WASHINGTON – The U.S. economy’s recovery looks enduring. It’s just not strong.
Hiring, housing, consumer spending and manufacturing appear to be improving, yet remain less than healthy. Economists surveyed by The Associated Press expect growth to pick up this year, although not enough to lower unemployment much.
A clearer picture of the nation’s economic health will emerge today, when the government reveals how many jobs employers added in April.
“The outlook is for continued moderate growth,” John Williams, president of the Federal Reserve Bank of San Francisco, said in a speech Thursday. “Nonetheless, we have nearly 4˝ million fewer jobs today than five years ago, and the unemployment rate remains very high at 8.2 percent.”
The 32 economists polled by the AP last month are confident the economy has entered a “virtuous cycle” in which more hiring boosts consumer spending, which leads to further hiring and spending. They expect unemployment to drop from 8.2 percent in March to below 8 percent by Election Day. But they still think the rate won’t reach a historically normal level below 6 percent until at leas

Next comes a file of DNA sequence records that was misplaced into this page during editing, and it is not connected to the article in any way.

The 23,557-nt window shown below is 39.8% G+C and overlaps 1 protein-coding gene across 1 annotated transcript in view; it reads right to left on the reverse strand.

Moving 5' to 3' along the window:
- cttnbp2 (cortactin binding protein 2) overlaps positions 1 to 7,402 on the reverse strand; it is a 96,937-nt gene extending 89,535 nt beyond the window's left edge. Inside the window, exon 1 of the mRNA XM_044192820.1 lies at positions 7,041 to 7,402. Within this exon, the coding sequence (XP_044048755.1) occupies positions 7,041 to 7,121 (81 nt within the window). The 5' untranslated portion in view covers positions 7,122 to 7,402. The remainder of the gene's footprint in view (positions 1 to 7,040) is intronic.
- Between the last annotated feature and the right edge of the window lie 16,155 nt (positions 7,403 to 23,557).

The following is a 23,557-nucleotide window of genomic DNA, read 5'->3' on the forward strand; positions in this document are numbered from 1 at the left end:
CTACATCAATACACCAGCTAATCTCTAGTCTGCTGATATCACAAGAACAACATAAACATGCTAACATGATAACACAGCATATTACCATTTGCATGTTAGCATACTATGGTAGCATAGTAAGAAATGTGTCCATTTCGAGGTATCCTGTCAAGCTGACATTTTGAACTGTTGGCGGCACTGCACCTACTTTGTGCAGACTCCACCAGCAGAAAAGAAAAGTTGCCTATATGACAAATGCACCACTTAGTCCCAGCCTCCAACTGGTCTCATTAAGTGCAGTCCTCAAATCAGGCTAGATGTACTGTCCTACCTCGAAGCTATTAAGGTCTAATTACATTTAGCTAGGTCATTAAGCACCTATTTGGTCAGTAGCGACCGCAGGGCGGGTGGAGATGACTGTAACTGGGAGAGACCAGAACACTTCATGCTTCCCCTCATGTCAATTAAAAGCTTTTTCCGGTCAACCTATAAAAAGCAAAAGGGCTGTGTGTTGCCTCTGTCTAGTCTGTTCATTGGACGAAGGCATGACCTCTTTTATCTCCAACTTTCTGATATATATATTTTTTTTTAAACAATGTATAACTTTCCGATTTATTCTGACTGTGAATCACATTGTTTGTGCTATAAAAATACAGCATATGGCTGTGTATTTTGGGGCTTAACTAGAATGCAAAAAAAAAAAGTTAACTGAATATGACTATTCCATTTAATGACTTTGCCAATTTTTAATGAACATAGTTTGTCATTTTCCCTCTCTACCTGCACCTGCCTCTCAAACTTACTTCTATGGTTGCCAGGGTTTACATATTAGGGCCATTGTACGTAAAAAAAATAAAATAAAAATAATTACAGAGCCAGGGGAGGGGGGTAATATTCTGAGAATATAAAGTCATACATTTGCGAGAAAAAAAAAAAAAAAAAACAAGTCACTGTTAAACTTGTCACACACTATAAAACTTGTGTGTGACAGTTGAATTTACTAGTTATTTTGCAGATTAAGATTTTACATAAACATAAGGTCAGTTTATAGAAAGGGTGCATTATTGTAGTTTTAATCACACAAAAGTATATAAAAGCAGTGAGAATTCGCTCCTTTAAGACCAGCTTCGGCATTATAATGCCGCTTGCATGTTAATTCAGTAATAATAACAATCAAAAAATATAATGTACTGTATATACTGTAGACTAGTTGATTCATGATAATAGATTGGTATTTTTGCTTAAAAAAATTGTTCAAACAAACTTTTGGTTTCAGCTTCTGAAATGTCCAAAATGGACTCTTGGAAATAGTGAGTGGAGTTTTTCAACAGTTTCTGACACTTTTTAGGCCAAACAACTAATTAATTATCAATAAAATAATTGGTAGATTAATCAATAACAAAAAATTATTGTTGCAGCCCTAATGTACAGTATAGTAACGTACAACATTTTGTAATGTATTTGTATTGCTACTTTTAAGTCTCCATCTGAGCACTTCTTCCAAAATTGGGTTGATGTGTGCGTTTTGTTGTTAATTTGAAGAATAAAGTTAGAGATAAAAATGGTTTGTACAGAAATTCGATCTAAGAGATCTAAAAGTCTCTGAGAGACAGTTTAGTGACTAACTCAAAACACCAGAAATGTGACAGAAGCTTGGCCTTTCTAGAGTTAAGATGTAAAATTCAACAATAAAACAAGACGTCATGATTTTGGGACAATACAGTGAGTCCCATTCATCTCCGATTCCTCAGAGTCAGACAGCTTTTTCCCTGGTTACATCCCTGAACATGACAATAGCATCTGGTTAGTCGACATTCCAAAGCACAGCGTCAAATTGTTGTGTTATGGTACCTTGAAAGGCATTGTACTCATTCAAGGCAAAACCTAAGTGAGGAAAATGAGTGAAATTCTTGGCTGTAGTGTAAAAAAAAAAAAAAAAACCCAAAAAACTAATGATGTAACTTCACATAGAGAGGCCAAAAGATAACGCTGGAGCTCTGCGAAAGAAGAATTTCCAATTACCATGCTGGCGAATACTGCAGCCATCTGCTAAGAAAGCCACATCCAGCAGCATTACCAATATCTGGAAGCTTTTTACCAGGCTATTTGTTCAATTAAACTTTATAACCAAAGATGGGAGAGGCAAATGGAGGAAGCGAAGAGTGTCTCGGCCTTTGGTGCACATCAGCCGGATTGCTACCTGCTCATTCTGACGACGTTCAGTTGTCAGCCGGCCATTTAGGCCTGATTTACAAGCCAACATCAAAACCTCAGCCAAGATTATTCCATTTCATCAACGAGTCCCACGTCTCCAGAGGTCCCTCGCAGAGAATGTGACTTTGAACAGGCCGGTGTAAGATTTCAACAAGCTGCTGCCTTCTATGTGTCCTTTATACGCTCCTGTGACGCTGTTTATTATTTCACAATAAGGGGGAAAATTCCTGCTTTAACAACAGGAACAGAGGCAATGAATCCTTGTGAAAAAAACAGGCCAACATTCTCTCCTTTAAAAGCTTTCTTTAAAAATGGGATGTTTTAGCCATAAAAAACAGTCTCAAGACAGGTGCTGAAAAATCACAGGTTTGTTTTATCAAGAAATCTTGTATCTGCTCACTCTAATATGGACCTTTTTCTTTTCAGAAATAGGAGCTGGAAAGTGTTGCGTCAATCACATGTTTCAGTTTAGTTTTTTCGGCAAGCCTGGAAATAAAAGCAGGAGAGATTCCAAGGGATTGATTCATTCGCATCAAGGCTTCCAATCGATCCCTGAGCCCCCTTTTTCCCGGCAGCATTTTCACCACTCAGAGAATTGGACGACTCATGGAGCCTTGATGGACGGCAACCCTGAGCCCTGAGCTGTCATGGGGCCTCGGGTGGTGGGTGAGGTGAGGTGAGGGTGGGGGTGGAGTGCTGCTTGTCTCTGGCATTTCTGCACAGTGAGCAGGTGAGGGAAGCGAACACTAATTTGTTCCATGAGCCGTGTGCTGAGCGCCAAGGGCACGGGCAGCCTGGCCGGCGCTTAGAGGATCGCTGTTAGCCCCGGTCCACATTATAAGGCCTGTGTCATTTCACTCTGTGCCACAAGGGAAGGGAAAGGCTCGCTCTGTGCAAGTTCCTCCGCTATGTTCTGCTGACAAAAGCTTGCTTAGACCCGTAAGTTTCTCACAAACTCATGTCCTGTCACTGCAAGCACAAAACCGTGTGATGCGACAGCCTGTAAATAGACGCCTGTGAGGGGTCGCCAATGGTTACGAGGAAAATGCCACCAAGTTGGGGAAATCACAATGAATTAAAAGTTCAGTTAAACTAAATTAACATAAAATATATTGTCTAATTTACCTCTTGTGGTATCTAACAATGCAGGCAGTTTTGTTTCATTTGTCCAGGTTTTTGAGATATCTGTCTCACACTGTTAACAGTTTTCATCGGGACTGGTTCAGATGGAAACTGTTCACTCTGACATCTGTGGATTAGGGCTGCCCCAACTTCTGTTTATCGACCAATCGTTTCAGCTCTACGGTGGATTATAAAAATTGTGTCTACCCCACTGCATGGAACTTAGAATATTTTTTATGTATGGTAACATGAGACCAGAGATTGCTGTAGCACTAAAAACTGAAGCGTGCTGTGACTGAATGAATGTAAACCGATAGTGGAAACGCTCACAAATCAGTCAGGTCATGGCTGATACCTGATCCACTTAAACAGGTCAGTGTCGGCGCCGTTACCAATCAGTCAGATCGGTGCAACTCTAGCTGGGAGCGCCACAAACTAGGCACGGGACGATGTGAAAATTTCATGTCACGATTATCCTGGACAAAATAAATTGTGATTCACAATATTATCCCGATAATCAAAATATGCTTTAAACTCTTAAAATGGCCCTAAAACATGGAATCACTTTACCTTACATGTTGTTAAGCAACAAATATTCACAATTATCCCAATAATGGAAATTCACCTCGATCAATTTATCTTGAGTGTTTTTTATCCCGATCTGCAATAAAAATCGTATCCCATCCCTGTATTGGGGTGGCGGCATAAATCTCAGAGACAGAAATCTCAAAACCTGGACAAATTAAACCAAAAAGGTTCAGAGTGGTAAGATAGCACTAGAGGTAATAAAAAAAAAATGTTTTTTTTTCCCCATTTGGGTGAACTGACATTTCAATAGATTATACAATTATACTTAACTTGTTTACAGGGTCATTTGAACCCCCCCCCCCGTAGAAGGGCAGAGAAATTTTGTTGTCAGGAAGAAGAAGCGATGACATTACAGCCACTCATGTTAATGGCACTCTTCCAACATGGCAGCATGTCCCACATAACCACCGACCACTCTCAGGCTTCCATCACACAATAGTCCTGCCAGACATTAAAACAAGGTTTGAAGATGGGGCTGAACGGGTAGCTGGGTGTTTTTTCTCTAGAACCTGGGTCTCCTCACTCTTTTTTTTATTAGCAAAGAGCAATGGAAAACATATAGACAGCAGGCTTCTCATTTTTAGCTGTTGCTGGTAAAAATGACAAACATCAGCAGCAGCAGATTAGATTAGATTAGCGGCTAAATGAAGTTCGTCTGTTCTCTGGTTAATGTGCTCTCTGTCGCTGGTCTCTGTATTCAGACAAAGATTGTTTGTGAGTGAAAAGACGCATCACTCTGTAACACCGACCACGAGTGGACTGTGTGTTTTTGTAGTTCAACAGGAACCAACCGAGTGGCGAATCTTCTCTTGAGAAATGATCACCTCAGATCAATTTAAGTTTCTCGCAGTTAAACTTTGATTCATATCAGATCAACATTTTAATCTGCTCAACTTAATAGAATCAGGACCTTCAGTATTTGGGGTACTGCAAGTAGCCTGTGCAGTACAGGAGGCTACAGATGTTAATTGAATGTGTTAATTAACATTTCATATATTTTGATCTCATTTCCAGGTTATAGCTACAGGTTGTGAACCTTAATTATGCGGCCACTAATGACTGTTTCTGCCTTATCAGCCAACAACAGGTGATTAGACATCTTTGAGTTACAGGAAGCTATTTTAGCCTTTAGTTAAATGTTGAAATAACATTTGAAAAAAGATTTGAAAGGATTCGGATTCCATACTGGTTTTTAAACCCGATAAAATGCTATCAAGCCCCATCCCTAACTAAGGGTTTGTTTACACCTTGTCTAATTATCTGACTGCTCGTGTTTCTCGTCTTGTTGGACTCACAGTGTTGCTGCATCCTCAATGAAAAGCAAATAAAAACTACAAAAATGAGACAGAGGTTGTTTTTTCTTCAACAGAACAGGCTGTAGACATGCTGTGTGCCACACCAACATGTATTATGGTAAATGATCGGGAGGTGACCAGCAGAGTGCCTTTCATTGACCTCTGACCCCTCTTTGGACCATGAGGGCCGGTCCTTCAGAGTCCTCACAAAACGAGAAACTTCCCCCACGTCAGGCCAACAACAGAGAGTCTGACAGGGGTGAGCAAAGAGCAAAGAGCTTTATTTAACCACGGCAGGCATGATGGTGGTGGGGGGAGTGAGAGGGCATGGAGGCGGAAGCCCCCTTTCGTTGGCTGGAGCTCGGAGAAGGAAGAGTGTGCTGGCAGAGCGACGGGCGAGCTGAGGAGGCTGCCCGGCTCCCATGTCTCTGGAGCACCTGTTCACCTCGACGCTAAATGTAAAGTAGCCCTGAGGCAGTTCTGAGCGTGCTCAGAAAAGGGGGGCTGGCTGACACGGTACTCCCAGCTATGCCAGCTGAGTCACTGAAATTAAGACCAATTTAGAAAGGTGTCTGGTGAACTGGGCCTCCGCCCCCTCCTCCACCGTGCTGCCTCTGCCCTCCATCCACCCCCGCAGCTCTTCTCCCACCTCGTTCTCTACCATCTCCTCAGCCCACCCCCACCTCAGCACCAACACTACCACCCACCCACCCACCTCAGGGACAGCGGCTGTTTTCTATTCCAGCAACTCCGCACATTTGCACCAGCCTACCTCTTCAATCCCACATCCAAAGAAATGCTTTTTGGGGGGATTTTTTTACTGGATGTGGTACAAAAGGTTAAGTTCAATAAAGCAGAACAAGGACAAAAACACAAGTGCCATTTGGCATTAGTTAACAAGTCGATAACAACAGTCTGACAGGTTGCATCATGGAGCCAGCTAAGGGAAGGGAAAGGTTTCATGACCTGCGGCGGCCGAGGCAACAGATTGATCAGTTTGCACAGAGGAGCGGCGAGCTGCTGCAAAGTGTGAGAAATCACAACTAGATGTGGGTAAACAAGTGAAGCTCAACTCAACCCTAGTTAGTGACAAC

Here’s a look at the economy’s vital signs:
The job market is gradually improving, although not as fast as it had been. From December through February, employers added a strong 246,000 jobs a month. That figure sank to a weak 120,000 in March. The April jobs report could clarify whether March was a one-month dud – or evidence of a more lasting slowdown in job creation like the one that occurred in mid-2011.
The housing market has been a dead weight on the economy. The single-family home market is still struggling. House prices dropped for six consecutive months through February, according to the Standard & Poor’s/Case-Shiller home-price index. Americans bought fewer previously owned homes in March.
The economists polled that the lingering effects of the housing bust are slowing the economy’s expansion.
Americans have proved willing to spend in the face of a wobbly economy. In the first three months of the year, consumer spending grew at an annual pace of 2.9 percent, the fastest in more than a year.
Some economists doubt that consumers can keep it up. They probably can’t afford to. Americans’ after-tax income in the first three months rose only 0.6 percent from a year earlier.
U.S. companies earned more money than analysts expected from January through March. They’re beating Wall Street estimates at the best rate in more than a decade. Improved earnings have propelled the Dow Jones industrial average up nearly 4 percent since April 10.
Manufacturing has provided much of the fuel for the U.S. recovery since the recession ended roughly three years ago. The busier factories are hiring. Manufacturers added 120,000 jobs a month through March this year, their fastest three-month pace since 1997.
But the economists surveyed think manufacturers will fill jobs more slowly the rest of the year. If so, that could weaken overall job growth.